little foxes at the keyboards little foxes making clicky-clacky little foxes on the servers little foxes all untame there's a black hat and a white hat and a grey one and fun for everyone! and they're all making clicky-clacky and they're all in your mainframe
When installing the WMI BIOS GUI utility (in my case on a Panasonic Toughbook CF-19) you may encounter the following error when running the installation script (Setup_SetBIOS.vbs), even As Administrator:
While you might be inclined to manually copy the .DLL from the System\ subdirectory, the simpler option is to instead follow the installation instructions found in ..\installations-instructions.txt quite literally:
1) extract the files into Temporary folder
2) Install WMI library from "install" folder based on x86 (install) or x64 (install_x64) Architecture First open Command line window using Admin previliges and run Setup_SetBIOS.bat from Command line window, refer attached screenshot "wmi_prov_lib_install_success.png" as reference)
3) run ToughbookWMIGUI.exe and select "Connect to Local PC" for WMI User interface to set BIOS Parameters or export BIOS settings into vbs script by "File -> save as".
4) This tool supports all latest models include FZ-Q2MK1, CF-19MK8, CF-31MK5, CF-54MK1, CF-54MK2, CF-20Mk1, FZ-Q1MK1, FZ-G1Mk3, FZ-G1MK4 and CF-33Mk1, for more information please a look 'WMI Provider GUI Readme.pdf'.
Upon attempting to update a fresh Windows 7 SP1 installation I encountered error 80072EFE:
Most information regarding this error code available on the web at present writing indicates some type of connection error. Despite a working connection and ability to browse the web, running the Windows Update Troubleshooter complained that Windows was unable to automatically detect proxy settings for the current network. There being none, and no change in the situation after connecting to a separate network using a different interface, I went looking for updates to the default post-installation set of root certificates and then updates that might enable support, if it was somehow missing from the update service's capabilities, for the new .ms TLD. Stopping the Windows Update Service and deleting its associated cache and temporary files also proved fruitless.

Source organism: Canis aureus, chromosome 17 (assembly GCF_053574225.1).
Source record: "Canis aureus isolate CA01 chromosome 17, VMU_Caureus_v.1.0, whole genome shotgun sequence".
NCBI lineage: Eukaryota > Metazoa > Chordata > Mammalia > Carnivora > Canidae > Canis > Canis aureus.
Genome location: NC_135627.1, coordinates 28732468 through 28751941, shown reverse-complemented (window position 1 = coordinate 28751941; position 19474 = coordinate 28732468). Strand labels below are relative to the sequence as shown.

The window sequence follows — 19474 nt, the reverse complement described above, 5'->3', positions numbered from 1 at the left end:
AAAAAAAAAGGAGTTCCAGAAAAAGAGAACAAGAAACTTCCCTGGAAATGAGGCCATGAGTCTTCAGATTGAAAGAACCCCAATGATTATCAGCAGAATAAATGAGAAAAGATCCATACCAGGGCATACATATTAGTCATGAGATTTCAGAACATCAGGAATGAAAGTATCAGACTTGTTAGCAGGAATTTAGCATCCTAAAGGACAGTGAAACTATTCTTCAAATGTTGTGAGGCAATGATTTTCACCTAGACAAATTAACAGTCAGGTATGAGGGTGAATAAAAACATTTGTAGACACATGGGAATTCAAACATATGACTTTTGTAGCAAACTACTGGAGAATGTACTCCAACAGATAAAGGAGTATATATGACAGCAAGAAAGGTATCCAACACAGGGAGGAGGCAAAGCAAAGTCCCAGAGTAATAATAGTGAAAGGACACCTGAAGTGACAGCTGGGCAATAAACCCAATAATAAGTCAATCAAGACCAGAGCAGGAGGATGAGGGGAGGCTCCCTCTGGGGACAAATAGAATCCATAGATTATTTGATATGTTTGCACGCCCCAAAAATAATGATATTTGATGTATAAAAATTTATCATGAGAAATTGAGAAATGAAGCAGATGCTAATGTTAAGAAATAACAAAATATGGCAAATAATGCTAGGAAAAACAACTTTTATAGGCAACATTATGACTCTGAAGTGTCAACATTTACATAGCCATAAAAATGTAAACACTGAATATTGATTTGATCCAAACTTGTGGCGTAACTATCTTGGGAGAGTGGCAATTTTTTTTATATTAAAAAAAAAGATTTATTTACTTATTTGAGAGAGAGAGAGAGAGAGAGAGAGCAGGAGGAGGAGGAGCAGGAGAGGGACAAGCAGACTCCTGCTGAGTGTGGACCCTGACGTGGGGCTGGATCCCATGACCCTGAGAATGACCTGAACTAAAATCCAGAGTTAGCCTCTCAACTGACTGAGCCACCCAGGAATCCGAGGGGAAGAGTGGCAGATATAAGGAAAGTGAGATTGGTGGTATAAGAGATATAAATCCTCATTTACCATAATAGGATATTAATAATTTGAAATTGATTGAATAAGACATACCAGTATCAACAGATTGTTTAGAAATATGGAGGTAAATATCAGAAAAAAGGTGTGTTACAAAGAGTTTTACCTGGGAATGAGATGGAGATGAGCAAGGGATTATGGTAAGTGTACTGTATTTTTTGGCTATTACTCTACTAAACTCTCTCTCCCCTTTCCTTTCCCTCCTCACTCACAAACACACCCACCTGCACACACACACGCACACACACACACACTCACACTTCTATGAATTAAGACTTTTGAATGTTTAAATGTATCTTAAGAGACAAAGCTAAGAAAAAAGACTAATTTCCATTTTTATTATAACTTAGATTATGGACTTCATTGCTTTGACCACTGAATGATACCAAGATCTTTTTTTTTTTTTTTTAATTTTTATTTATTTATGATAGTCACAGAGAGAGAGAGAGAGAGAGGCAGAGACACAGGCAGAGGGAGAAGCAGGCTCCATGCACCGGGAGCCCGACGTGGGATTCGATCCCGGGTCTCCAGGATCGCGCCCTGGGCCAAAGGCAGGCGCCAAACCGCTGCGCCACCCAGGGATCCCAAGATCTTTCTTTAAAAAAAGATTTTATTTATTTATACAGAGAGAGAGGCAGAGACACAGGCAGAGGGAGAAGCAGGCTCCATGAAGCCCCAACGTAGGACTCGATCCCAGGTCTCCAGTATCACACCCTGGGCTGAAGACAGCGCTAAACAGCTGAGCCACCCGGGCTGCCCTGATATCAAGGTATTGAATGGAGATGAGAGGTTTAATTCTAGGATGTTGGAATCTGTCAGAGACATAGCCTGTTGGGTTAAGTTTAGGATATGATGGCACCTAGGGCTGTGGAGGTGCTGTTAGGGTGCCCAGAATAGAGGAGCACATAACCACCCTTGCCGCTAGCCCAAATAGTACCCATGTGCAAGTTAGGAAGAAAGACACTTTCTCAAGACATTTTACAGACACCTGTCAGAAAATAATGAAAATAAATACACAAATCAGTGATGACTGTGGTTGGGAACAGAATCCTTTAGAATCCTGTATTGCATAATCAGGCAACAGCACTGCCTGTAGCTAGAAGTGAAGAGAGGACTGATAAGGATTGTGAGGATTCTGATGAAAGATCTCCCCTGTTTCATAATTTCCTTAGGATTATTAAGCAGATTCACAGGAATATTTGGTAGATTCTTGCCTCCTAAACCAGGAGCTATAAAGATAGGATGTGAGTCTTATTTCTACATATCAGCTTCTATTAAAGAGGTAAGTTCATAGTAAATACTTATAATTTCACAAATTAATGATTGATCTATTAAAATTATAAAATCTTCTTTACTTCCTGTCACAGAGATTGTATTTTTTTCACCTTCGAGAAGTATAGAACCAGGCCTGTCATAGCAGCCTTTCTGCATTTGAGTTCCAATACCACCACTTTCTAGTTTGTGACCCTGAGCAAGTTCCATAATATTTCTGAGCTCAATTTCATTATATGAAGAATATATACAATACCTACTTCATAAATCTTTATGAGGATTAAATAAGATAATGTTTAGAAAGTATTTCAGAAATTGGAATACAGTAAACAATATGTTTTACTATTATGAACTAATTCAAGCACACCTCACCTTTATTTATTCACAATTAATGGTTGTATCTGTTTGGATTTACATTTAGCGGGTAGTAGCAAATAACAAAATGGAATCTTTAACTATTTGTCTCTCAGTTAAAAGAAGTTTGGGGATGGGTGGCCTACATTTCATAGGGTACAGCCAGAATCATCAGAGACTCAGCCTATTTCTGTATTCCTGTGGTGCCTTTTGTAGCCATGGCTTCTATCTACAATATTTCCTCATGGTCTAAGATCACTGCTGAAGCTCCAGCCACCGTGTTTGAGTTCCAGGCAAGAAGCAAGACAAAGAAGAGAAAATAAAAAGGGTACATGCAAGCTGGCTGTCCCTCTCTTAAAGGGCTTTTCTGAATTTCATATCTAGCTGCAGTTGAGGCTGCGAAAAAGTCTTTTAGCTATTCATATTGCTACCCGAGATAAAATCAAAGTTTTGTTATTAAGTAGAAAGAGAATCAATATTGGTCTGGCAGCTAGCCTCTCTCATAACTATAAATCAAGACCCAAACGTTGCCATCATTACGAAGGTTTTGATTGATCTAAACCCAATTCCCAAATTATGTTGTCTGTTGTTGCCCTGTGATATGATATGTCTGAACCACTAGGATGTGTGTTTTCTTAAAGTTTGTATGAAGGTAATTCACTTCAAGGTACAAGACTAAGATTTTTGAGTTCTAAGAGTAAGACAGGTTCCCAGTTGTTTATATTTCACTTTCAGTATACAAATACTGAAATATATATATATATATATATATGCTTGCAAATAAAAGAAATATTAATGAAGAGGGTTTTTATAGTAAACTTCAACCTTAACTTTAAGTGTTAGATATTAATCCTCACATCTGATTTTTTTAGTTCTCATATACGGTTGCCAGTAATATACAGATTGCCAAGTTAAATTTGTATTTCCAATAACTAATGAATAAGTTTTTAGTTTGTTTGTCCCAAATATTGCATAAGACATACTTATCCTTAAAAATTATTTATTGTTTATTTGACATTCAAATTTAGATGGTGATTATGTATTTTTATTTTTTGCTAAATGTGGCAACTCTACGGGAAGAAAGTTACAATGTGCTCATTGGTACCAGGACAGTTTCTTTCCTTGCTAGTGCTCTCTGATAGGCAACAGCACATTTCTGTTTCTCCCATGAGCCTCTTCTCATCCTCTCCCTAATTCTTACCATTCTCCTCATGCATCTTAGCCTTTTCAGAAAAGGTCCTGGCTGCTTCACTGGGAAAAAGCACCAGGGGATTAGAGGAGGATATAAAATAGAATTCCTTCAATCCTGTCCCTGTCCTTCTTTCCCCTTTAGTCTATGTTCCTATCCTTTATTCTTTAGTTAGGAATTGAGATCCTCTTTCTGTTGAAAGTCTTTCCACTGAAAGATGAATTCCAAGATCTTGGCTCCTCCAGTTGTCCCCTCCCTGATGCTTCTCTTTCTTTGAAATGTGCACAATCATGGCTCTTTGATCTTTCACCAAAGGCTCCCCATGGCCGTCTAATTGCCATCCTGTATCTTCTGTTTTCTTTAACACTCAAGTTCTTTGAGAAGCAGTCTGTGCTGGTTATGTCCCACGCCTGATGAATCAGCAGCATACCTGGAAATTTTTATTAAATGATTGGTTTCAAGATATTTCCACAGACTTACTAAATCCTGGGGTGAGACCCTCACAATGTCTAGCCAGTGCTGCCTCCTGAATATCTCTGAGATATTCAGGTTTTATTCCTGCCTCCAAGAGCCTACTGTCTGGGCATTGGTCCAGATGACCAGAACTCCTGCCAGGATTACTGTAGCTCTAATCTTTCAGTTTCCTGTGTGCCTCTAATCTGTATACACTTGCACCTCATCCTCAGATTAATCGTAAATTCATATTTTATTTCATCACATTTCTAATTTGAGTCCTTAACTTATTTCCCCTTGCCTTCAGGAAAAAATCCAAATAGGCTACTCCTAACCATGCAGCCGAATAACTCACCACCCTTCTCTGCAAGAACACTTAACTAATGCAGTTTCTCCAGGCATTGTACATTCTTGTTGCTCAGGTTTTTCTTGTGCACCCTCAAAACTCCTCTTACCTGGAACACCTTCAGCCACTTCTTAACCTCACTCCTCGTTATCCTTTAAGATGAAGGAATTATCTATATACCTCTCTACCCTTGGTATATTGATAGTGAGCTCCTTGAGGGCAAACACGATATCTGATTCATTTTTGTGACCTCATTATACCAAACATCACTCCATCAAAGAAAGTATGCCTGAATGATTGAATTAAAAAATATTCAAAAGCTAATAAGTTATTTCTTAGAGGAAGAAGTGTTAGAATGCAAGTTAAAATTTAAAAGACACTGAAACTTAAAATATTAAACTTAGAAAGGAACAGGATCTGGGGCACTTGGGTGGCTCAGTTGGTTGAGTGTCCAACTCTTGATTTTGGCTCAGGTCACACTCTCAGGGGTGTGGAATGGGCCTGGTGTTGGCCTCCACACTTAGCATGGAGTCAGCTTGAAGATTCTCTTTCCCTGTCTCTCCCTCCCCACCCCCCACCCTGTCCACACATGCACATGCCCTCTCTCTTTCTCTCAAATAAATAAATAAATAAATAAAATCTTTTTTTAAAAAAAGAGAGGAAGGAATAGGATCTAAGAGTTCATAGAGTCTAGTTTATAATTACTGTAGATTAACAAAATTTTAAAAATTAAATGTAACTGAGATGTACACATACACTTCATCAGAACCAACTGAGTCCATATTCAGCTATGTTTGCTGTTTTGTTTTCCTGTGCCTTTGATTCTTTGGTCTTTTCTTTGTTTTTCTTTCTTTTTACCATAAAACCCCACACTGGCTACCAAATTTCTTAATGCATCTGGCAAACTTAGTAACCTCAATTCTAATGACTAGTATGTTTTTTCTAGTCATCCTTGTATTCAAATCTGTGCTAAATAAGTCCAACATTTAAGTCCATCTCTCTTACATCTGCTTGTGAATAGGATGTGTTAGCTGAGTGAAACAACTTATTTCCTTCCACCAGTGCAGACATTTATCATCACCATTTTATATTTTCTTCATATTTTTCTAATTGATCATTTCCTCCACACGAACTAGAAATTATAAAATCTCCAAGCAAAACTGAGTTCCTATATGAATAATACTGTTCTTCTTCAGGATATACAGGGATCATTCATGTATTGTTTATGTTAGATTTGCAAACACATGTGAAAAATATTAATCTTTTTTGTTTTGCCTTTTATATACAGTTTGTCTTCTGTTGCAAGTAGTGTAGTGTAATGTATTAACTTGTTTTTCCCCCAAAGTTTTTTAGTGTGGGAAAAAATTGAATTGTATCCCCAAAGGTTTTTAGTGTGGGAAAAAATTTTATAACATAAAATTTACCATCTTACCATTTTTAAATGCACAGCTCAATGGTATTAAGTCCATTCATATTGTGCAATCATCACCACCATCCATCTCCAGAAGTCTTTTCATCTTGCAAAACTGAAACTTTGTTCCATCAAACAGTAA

I subsequently added this to my trusty customized Windows 7 installer USB stick in case it is encountered again and not related to the particular platform and initial driver pack I was working with (fingers crossed).
Recently while thrifting I came across and purchased a KoalaSafe KS150N "Family Friendly Wireless Router with Parental Technology" for approximately CAD$5. I recognized it as a popular type of miniature, USB-powered portable router of which I already have two from other vendors; apparently this was a popular whitelabel type of unit. Given that, I assumed it would probably be easy to install something like OpenWRT if not some other malleable firmware in the same vein. As further research has uncovered OpenWRT actually forms the basis of the firmware the OEM distributes these units with and is therefore also likely the basis of most or all firmwares issued by subsequent resellers. Given its small size and meagre power requirements a use can almost always be found for a router and access point of this sort, despite correspondingly limited and dated capabilities. I plan to return to this topic at length in the future but am extremely taxes for time at the moment so I'm putting a collection of the relevant links I've found here to make it easier to repurpose and write a more complete article about it later on.